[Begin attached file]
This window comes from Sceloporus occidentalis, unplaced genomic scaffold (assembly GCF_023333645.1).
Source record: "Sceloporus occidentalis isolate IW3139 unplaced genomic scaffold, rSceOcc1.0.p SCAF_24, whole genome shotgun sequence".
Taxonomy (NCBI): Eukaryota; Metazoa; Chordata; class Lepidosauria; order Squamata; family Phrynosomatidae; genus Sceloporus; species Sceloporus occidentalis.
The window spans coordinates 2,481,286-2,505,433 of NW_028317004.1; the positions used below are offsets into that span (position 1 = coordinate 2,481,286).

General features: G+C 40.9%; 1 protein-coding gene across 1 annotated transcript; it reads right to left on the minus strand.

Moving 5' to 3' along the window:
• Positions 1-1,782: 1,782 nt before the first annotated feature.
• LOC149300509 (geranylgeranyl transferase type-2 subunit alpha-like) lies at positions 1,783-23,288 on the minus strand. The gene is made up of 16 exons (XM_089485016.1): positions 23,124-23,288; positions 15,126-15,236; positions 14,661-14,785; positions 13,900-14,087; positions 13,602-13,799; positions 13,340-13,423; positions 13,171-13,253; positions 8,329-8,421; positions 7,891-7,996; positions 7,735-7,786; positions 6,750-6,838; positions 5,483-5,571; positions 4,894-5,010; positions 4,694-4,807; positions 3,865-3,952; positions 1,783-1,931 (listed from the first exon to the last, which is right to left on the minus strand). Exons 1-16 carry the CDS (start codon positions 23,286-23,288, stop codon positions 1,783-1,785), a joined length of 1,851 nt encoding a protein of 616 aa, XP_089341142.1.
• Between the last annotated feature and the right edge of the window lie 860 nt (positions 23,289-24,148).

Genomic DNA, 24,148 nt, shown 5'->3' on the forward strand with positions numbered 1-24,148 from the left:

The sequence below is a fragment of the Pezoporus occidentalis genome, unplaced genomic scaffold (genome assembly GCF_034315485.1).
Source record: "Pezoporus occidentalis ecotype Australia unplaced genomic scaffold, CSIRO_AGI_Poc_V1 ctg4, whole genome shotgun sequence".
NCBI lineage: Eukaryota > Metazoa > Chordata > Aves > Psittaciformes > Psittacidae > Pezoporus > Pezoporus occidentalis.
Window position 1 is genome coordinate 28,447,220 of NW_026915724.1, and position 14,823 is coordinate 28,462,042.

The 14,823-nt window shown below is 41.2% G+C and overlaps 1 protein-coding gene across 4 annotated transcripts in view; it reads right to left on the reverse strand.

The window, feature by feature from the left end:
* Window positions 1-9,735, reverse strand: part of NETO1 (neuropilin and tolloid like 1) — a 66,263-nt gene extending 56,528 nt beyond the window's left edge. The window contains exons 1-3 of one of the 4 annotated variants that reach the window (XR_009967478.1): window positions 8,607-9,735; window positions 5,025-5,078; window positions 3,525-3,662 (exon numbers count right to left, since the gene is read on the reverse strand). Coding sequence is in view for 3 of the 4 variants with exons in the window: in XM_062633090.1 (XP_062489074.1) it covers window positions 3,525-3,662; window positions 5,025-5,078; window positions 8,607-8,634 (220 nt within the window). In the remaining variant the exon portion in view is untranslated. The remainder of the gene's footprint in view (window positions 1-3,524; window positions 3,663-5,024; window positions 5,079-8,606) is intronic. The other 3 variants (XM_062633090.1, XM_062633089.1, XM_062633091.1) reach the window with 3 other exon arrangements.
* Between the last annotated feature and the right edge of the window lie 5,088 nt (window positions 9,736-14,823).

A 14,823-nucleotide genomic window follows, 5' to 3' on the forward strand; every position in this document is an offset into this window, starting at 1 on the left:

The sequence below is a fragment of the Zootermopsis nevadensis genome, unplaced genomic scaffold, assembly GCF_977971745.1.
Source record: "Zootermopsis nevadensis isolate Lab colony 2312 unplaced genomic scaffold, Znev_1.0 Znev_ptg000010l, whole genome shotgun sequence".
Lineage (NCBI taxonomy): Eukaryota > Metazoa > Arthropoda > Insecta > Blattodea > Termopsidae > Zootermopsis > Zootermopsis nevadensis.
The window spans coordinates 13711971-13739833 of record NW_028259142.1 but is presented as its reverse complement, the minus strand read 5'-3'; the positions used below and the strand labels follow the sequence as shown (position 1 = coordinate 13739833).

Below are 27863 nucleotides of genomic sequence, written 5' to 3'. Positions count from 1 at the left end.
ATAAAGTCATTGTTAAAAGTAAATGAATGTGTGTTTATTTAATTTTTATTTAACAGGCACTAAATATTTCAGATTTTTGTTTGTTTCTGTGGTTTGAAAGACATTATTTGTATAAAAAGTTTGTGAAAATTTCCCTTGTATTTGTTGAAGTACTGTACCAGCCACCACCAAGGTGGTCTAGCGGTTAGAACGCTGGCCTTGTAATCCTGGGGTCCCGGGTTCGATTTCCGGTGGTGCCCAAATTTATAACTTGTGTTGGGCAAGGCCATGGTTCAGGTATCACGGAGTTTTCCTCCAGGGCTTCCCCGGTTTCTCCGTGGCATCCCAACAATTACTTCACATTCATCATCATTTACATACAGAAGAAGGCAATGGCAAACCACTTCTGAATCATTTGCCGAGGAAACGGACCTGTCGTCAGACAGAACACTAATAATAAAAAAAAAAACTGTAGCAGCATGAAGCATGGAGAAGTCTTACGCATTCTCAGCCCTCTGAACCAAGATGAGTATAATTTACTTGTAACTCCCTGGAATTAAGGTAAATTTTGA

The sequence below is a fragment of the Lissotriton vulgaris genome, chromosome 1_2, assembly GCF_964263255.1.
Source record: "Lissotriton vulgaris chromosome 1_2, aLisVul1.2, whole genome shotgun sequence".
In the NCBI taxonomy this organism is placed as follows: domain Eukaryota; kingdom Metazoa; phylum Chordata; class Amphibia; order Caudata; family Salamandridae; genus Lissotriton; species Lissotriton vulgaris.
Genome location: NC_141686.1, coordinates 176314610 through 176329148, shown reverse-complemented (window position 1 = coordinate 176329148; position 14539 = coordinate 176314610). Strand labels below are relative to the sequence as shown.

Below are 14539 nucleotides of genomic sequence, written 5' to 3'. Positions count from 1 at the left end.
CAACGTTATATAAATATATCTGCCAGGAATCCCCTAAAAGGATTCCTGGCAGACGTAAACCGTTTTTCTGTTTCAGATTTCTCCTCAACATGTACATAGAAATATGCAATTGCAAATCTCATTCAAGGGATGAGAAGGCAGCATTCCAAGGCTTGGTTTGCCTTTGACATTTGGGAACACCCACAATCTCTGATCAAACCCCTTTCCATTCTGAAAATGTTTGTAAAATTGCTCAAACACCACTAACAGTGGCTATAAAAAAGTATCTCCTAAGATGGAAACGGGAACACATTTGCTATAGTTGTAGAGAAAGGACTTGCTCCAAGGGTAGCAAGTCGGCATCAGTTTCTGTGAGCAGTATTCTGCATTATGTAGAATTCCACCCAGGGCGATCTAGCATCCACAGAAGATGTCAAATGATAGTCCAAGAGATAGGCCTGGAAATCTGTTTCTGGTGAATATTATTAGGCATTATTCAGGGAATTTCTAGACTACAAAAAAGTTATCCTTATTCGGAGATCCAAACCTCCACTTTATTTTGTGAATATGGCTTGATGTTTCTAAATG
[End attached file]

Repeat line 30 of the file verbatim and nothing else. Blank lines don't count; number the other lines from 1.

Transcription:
Below are 14539 nucleotides of genomic sequence, written 5' to 3'. Positions count from 1 at the left end.